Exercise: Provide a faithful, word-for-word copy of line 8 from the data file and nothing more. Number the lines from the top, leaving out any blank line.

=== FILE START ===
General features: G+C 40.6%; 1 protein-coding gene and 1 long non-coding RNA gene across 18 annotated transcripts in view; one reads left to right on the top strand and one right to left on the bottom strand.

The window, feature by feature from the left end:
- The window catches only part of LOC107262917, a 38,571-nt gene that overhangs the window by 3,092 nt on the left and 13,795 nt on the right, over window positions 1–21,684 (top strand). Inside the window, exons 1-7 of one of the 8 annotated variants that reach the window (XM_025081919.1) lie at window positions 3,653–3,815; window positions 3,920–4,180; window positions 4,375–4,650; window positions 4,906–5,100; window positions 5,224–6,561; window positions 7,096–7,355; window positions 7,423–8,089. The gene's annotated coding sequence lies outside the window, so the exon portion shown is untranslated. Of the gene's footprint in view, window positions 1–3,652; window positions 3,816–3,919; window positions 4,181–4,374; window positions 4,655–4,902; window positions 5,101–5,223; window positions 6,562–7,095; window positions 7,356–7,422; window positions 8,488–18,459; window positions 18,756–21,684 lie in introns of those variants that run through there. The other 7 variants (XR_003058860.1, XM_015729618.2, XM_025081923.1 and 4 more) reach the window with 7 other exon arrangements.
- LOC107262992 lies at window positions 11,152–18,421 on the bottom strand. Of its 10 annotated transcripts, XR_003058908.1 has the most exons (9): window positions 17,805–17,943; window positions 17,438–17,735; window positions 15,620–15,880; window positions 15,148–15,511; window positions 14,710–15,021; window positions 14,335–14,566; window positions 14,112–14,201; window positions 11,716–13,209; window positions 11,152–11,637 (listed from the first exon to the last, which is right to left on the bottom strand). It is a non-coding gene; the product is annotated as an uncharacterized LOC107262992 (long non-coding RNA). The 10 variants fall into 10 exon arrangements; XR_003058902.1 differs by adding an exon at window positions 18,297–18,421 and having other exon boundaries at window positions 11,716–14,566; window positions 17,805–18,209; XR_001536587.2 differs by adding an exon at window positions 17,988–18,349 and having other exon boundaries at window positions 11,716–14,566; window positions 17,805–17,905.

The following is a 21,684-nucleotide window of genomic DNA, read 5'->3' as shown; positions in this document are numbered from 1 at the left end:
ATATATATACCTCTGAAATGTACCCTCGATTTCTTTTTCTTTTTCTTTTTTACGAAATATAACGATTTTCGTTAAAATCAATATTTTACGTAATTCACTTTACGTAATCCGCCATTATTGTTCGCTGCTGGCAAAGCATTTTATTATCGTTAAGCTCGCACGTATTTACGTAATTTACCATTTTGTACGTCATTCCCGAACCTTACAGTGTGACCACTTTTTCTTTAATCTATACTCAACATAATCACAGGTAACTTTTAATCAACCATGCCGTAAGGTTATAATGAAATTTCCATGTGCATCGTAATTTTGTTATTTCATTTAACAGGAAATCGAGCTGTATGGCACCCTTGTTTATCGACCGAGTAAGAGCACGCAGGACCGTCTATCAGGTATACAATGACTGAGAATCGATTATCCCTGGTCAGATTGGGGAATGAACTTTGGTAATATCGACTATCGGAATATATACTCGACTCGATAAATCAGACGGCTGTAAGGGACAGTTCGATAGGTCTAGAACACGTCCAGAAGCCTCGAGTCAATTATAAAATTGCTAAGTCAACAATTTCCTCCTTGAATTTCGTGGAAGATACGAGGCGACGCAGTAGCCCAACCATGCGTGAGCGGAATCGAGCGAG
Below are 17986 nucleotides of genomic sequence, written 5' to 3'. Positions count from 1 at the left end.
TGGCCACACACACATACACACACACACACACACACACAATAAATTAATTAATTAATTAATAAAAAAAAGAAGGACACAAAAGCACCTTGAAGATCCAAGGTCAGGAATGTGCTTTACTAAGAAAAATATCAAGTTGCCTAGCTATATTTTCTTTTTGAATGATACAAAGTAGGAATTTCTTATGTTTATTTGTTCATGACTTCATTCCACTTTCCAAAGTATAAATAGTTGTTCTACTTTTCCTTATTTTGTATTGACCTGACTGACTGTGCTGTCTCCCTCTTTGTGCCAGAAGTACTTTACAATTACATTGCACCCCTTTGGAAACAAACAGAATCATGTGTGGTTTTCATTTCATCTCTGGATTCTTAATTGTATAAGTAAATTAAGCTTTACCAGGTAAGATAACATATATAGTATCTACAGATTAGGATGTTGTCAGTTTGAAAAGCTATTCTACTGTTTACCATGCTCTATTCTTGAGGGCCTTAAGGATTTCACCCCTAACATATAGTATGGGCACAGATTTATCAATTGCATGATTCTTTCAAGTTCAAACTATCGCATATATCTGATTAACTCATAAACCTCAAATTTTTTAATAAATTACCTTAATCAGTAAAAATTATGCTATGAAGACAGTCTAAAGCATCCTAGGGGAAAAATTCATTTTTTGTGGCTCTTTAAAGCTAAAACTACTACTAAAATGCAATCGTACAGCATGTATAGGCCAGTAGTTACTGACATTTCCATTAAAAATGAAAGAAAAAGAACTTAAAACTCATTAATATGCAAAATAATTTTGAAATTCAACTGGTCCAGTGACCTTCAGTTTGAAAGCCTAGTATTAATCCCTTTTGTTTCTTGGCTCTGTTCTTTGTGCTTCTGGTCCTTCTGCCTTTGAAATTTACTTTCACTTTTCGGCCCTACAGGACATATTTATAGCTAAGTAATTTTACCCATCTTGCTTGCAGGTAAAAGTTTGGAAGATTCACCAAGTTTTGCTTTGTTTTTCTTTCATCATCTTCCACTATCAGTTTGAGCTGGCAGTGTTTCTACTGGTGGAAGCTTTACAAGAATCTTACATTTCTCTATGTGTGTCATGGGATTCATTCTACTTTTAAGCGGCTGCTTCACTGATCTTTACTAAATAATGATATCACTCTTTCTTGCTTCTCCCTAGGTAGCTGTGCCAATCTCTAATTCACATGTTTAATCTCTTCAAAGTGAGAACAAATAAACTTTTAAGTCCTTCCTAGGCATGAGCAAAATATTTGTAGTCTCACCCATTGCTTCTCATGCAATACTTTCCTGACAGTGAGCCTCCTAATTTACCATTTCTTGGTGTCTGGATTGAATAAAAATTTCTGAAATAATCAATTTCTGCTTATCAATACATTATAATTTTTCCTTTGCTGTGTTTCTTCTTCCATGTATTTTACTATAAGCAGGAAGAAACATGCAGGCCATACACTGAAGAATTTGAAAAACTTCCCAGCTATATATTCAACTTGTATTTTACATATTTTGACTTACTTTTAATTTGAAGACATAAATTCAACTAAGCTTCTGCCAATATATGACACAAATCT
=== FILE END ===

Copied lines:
TGGCCACACACACATACACACACACACACACACACACAATAAATTAATTAATTAATTAATAAAAAAAAGAAGGACACAAAAGCACCTTGAAGATCCAAGGTCAGGAATGTGCTTTACTAAGAAAAATATCAAGTTGCCTAGCTATATTTTCTTTTTGAATGATACAAAGTAGGAATTTCTTATGTTTATTTGTTCATGACTTCATTCCACTTTCCAAAGTATAAATAGTTGTTCTACTTTTCCTTATTTTGTATTGACCTGACTGACTGTGCTGTCTCCCTCTTTGTGCCAGAAGTACTTTACAATTACATTGCACCCCTTTGGAAACAAACAGAATCATGTGTGGTTTTCATTTCATCTCTGGATTCTTAATTGTATAAGTAAATTAAGCTTTACCAGGTAAGATAACATATATAGTATCTACAGATTAGGATGTTGTCAGTTTGAAAAGCTATTCTACTGTTTACCATGCTCTATTCTTGAGGGCCTTAAGGATTTCACCCCTAACATATAGTATGGGCACAGATTTATCAATTGCATGATTCTTTCAAGTTCAAACTATCGCATATATCTGATTAACTCATAAACCTCAAATTTTTTAATAAATTACCTTAATCAGTAAAAATTATGCTATGAAGACAGTCTAAAGCATCCTAGGGGAAAAATTCATTTTTTGTGGCTCTTTAAAGCTAAAACTACTACTAAAATGCAATCGTACAGCATGTATAGGCCAGTAGTTACTGACATTTCCATTAAAAATGAAAGAAAAAGAACTTAAAACTCATTAATATGCAAAATAATTTTGAAATTCAACTGGTCCAGTGACCTTCAGTTTGAAAGCCTAGTATTAATCCCTTTTGTTTCTTGGCTCTGTTCTTTGTGCTTCTGGTCCTTCTGCCTTTGAAATTTACTTTCACTTTTCGGCCCTACAGGACATATTTATAGCTAAGTAATTTTACCCATCTTGCTTGCAGGTAAAAGTTTGGAAGATTCACCAAGTTTTGCTTTGTTTTTCTTTCATCATCTTCCACTATCAGTTTGAGCTGGCAGTGTTTCTACTGGTGGAAGCTTTACAAGAATCTTACATTTCTCTATGTGTGTCATGGGATTCATTCTACTTTTAAGCGGCTGCTTCACTGATCTTTACTAAATAATGATATCACTCTTTCTTGCTTCTCCCTAGGTAGCTGTGCCAATCTCTAATTCACATGTTTAATCTCTTCAAAGTGAGAACAAATAAACTTTTAAGTCCTTCCTAGGCATGAGCAAAATATTTGTAGTCTCACCCATTGCTTCTCATGCAATACTTTCCTGACAGTGAGCCTCCTAATTTACCATTTCTTGGTGTCTGGATTGAATAAAAATTTCTGAAATAATCAATTTCTGCTTATCAATACATTATAATTTTTCCTTTGCTGTGTTTCTTCTTCCATGTATTTTACTATAAGCAGGAAGAAACATGCAGGCCATACACTGAAGAATTTGAAAAACTTCCCAGCTATATATTCAACTTGTATTTTACATATTTTGACTTACTTTTAATTTGAAGACATAAATTCAACTAAGCTTCTGCCAATATATGACACAAATCT